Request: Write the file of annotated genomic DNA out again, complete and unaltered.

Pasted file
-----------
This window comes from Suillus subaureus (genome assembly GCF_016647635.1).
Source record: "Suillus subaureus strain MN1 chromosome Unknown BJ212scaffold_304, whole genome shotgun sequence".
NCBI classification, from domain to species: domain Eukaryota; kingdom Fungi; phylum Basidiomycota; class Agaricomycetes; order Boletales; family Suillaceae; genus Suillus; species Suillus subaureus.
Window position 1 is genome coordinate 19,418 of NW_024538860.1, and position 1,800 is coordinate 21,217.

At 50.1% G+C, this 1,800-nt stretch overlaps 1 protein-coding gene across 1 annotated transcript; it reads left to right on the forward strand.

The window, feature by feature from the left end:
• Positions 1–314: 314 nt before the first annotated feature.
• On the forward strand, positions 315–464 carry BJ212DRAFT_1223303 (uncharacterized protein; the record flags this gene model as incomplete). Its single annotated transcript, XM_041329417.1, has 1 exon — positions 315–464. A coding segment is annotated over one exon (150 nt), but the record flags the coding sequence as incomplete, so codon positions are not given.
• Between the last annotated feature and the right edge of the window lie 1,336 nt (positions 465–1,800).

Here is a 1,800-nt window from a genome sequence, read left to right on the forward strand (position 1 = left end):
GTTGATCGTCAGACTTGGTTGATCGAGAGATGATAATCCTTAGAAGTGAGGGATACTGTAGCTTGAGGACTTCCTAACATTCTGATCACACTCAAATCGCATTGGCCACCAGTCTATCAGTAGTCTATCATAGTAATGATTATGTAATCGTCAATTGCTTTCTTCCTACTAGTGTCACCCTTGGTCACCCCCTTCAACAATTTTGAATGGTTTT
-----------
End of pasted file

This window comes from Suillus subaureus (genome assembly GCF_016647635.1).
Source record: "Suillus subaureus strain MN1 chromosome Unknown BJ212scaffold_304, whole genome shotgun sequence".
NCBI classification, from domain to species: domain Eukaryota; kingdom Fungi; phylum Basidiomycota; class Agaricomycetes; order Boletales; family Suillaceae; genus Suillus; species Suillus subaureus.
Window position 1 is genome coordinate 19,418 of NW_024538860.1, and position 1,800 is coordinate 21,217.

At 50.1% G+C, this 1,800-nt stretch overlaps 1 protein-coding gene across 1 annotated transcript; it reads left to right on the forward strand.

The window, feature by feature from the left end:
• Positions 1–314: 314 nt before the first annotated feature.
• On the forward strand, positions 315–464 carry BJ212DRAFT_1223303 (uncharacterized protein; the record flags this gene model as incomplete). Its single annotated transcript, XM_041329417.1, has 1 exon — positions 315–464. A coding segment is annotated over one exon (150 nt), but the record flags the coding sequence as incomplete, so codon positions are not given.
• Between the last annotated feature and the right edge of the window lie 1,336 nt (positions 465–1,800).

Here is a 1,800-nt window from a genome sequence, read left to right on the forward strand (position 1 = left end):
GTTGATCGTCAGACTTGGTTGATCGAGAGATGATAATCCTTAGAAGTGAGGGATACTGTAGCTTGAGGACTTCCTAACATTCTGATCACACTCAAATCGCATTGGCCACCAGTCTATCAGTAGTCTATCATAGTAATGATTATGTAATCGTCAATTGCTTTCTTCCTACTAGTGTCACCCTTGGTCACCCCCTTCAACAATTTTGAATGGTTTT